Bowing to the training hall is a way to give special attention to the place where you train. Bowing to partners is also a way of showing respect to those you work with. It gives you a greater sense of awareness of where you are and who you are with. Obviously this carries over to other areas of your life.
I’m not one for rules. They can be annoying, but for some reason I’ve always felt that the rules of the Dojo have special significance. They don’t over-do rules at the Dojo, at least not where I’ve trained. But it’s easy to understand the rules. They are simply a way to show that we respect each other and feel that our training and where we train are special. It is a way to signify that we care about what we are doing and who we are with.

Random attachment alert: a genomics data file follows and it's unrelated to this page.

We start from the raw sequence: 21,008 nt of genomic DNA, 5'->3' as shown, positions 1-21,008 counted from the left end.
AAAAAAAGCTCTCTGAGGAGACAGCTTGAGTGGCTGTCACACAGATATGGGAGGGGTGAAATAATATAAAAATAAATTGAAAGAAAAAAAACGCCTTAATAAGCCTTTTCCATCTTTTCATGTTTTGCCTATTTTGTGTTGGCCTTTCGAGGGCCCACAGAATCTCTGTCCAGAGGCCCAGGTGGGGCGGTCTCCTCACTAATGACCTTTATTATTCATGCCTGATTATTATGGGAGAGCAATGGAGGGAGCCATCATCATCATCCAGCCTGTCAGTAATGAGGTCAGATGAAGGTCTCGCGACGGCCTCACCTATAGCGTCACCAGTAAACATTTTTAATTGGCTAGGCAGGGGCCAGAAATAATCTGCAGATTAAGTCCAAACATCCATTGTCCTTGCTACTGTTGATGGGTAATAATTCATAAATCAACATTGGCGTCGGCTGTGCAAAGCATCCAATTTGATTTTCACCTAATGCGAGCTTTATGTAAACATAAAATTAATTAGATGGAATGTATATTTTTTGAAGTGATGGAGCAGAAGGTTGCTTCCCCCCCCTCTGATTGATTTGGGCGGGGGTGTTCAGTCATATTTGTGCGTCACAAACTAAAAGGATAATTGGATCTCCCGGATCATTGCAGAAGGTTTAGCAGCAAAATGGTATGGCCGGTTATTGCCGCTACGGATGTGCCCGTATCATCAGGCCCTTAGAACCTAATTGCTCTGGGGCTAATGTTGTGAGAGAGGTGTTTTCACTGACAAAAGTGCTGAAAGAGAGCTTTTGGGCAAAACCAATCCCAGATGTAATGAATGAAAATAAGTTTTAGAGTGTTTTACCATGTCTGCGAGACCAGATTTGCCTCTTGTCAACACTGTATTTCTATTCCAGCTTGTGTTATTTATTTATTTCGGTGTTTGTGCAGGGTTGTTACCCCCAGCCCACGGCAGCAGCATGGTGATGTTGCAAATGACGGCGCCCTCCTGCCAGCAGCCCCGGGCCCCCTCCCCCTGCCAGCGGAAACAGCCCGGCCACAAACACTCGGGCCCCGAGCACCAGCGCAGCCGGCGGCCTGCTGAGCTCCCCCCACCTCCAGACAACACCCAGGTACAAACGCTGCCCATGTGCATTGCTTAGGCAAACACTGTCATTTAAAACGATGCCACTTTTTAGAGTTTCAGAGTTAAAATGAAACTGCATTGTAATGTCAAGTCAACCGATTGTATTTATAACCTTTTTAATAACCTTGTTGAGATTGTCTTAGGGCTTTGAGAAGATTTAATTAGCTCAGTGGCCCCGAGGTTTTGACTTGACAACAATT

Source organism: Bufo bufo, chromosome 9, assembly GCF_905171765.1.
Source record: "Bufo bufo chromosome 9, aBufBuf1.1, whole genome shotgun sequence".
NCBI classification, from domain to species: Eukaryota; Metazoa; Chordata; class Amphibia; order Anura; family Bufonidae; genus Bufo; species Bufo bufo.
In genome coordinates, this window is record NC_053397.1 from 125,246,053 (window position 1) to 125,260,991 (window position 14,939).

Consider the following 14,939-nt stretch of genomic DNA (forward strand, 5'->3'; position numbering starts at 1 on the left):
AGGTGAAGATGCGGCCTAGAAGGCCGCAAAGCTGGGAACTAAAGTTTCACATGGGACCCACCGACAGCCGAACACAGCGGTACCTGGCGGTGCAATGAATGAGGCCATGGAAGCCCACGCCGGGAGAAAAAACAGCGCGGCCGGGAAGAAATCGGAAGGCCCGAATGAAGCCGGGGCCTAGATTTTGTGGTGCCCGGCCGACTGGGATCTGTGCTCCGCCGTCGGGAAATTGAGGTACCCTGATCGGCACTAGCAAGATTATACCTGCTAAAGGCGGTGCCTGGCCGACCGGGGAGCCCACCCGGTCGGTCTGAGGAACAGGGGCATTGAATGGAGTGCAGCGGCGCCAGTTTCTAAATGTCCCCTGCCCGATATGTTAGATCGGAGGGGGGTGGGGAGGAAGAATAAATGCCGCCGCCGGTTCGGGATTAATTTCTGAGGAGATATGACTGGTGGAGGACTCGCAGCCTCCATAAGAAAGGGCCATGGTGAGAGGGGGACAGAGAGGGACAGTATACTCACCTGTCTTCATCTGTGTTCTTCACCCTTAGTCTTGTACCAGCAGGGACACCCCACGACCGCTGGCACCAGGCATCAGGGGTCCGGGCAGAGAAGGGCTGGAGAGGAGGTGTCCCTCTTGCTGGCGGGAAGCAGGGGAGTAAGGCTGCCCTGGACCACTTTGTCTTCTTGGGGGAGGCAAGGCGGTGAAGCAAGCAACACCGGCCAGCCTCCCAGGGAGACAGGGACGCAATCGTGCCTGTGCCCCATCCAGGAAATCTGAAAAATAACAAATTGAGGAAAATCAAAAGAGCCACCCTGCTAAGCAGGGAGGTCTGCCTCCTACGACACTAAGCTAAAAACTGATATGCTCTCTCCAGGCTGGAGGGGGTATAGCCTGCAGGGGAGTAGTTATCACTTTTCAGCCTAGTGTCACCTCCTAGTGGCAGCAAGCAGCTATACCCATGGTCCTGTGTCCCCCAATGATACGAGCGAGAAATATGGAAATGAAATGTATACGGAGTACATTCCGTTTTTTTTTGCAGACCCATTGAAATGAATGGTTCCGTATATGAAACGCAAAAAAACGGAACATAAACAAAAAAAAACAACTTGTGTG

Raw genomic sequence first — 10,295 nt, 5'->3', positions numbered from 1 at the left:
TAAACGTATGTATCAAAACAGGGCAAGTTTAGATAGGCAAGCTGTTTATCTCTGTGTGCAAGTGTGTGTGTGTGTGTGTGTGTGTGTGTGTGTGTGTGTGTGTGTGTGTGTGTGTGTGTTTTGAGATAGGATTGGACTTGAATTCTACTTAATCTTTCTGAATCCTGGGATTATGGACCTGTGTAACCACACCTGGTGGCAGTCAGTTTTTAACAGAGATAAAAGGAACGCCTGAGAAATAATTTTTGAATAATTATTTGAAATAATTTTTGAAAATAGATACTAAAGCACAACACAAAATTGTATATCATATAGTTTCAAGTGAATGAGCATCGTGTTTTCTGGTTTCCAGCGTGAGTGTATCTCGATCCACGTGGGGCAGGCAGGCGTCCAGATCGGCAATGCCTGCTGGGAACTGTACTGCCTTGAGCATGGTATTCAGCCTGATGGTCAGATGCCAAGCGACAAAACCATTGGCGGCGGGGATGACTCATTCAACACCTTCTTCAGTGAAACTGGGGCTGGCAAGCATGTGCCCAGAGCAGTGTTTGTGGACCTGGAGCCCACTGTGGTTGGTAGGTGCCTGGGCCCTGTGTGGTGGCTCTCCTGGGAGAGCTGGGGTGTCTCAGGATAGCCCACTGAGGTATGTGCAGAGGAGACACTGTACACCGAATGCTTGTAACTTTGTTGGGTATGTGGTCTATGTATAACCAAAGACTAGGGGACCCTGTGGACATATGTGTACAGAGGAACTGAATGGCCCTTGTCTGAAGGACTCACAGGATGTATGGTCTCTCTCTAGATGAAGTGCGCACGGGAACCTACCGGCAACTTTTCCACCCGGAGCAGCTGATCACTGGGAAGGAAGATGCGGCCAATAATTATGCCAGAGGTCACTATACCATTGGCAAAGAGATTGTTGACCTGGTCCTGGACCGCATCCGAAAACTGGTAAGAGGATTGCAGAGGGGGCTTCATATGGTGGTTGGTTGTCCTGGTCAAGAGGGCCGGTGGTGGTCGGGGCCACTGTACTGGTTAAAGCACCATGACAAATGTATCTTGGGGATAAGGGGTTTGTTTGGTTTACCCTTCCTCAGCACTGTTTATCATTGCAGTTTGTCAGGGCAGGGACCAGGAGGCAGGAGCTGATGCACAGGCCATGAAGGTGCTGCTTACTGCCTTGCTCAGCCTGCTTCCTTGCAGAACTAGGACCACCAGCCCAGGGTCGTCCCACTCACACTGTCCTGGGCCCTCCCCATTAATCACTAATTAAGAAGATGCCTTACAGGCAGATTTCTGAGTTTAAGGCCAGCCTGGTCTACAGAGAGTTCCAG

Noticeably, the people you train with actually feel that way about it. I’ve never run into a disrespectful person at the Dojo. This is also why I consider bowing and the Dojo rules meaningful. It’s not like other areas of life in which the rules are followed by the worst of hypocrites. The Dojo is a place where those rules actually have meaning.
It’s not merely a following of tradition that makes bowing important. Bowing makes us aware of the significance of place, people and actions. It is a way to give attention to the world in which you live and to respect people, places and activity.
This is why bowing and respect is so important.